Edging towards the future
Giuliano Di Vitantonio, CEO of AtlasEdge, tells Capacity’s Natalie Bannerman about his company’s plans for expanding and building out its global edge platform.
AtlasEdge has been going though a period been of advancement. Formed by a joint investment by Liberty Global and DigitalBridge, this European edge data centre platform has gone from strength to strength. Following the company’s acquisition of Germany’s Datacenter One, Giuliano Di Vitantonio, AtlasEdge’s chief executive, told Capacity where the deal, and others it is developing, sits within the company’s wider expansion and growth plans.
“Our mission is to build a Europe-leading edge platform. We have a plan to take data centre capacity to more and more locations across Europe,” says Vitantonio. “If you look at the market today, it’s concentrated in around 30-40 markets across all of Europe, and we believe that over the next decade, we’re going to see at least 100-150 markets become relevant – possibly even more.”
Germany is top of that list of the countries where this is likely to happen first. Due to the country’s gross domestic product (GDP), which Vitantonio says is “better distributed” and not concentrated in a big city, such as with London or Paris, meaning “there’ll be more and more need for a distributed data centric capacity to support that”.
Additionally, Germany has distributed in-country digital infrastructure, with at least four or five markets, in addition to Frankfurt, as European hubs, such as Hamburg, Berlin, Düsseldorf and Munich. “And we see that pattern continuing, with maybe markets like Stuttgart, Cologne and so on,” says Vitantonio. “That’s why Datacenter One was a very natural addition to our portfolio.”
Towards the latter part of 2022, AtlasEdge became a signatory of the Climate Neutral Data Centre Pact, joining trade associations representing data centre owners and operators within the European Union.
The decision to join the Pact comes from a combination of corporate responsibility and driving towards a more sustainable data centre industry, the other part is role of edge computing in sustainability.
“We believe that edge is actually part of the answer, because part of the problem with having all these massive data centres in the main four markets in Europe – the famous FLAP markets, Frankfurt, London, Amsterdam and Paris – is that it makes sustainability challenges much, much harder,” says Vitantonio.
AtlasEdge customers are saying that distributing capacity into more locations means it can be better managed and makes sustainability problems more trackable.
“Also, when you look at initiatives like recycling heat or recycling emissions that we produce as a data centre provider, when you can actually do this at the local level in a more distributed fashion, you have more people who benefit from those initiatives,” Vitantonio adds.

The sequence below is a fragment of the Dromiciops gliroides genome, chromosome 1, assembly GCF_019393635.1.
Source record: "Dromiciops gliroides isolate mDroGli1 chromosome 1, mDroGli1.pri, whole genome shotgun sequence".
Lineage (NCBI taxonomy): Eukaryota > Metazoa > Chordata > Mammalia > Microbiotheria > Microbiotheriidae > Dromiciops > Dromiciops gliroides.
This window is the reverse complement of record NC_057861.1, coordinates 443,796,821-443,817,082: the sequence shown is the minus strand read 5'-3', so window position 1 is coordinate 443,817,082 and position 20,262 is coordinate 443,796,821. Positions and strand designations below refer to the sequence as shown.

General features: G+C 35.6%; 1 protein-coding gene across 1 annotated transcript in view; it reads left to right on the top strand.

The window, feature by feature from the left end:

Most recently, AtlasEdge and Megaport inked a partnership that will see AtlasEdge use Megaport’s on-demand software-defined networking (SDN) technology across its portfolio. Under the terms of the collaboration, the initial phase of the partnership will begin by making two of AtlasEdge’s UK locations Megaport-enabled.
“Customers who are in our data centre, they want to access the cloud and carriers,” says Vitantonio. “We’re not isolated pockets. We’re part of this global digital infrastructure and having players like Megaport is absolutely critical for enabling that connectivity across the different assets.”
As a carrier-neutral player, AtlasEdge believes that to create the most value for customers it must give them access to multiple carriers, so from its outset the company decided against becoming a single-carrier provider, hinting that its partnership with Megaport is going to be the first of many.
Subsea also seems a natural fit for AtlasEdge’s ecosystem, with Vitantonio commenting that “we’re establishing partnership with those guys”, without giving any names, but that this work is still in the “early stages”.
Software, particularly automation, is something that AtlasEdge is continually invests in, specifically for operating and managing its data centre. Vitantonio says this is “so customers can get access to information on their deployments, and they can access to information on energy which is becoming increasingly important”.
Understanding the applications that are driving demand for edge services is central to AtlasEdge’s offering, and is being driven by a few trends. The first is ‘cloud out’, where cloud deployment is highly centralised, but smaller nodes or local zones are moving closer and closer to end users.
“Then there is, what we call the ‘edge in’, where the application requires more data to be stored and processed in close proximity to the end user,” says Vitantonio.
With the macroeconomic picture still uncertain, Vitantonio predicts a 2023 will be more manageable than 2022, largely owing to “stabilisation, both in energy prices and supply chain and inflation”.
AtlasEdge’s roadmap is pretty clear, according to Vitantonio, as the company will be “taking our customers to more and more markets”. “2023 is a year of expansion for us,” the CEO confidently adds.